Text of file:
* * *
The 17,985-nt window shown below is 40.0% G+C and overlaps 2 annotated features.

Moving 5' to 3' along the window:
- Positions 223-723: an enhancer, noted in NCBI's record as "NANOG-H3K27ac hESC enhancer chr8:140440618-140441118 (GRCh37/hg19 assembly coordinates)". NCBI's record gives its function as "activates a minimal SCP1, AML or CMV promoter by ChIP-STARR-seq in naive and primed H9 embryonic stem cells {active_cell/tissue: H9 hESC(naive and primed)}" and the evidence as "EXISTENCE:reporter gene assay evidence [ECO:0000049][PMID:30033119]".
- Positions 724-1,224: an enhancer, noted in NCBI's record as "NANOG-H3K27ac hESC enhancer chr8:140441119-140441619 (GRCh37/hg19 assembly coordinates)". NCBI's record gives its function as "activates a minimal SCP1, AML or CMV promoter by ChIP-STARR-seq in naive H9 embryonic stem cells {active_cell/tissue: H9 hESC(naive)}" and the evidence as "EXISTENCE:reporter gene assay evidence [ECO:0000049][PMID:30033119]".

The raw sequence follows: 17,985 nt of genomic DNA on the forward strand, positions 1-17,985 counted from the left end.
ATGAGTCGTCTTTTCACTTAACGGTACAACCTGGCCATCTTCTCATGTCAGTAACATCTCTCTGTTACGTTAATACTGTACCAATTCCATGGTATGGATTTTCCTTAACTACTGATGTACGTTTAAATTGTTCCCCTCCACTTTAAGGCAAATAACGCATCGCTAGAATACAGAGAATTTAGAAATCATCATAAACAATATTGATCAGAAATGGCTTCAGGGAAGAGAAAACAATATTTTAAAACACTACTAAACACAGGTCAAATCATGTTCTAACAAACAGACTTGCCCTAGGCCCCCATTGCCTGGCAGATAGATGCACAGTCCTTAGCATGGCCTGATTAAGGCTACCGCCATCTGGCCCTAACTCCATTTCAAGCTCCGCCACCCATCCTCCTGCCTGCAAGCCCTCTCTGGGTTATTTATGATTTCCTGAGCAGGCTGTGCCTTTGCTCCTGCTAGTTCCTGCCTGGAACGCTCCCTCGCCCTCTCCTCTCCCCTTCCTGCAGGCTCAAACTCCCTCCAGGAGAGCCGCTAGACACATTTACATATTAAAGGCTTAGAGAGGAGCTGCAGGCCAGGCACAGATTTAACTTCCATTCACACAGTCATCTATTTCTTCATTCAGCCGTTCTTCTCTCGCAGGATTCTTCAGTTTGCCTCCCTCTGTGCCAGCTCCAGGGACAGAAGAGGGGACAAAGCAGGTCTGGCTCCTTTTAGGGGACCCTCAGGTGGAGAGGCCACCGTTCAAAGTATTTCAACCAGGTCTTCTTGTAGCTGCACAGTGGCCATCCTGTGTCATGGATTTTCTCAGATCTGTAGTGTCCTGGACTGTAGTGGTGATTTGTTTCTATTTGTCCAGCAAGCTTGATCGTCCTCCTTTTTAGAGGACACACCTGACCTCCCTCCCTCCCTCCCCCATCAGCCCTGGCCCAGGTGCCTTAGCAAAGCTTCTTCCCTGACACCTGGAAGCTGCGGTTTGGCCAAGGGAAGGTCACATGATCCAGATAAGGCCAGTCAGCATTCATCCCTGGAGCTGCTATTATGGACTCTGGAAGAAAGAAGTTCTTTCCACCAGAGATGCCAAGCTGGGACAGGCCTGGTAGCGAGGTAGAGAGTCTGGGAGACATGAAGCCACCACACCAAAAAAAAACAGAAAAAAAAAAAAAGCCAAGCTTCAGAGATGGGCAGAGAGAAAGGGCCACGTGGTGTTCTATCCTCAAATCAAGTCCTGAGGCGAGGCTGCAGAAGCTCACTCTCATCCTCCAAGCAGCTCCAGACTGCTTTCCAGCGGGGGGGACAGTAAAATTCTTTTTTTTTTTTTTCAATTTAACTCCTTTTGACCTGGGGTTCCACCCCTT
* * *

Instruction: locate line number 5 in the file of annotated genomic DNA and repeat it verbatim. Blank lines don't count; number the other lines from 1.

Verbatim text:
The raw sequence follows: 17,985 nt of genomic DNA on the forward strand, positions 1-17,985 counted from the left end.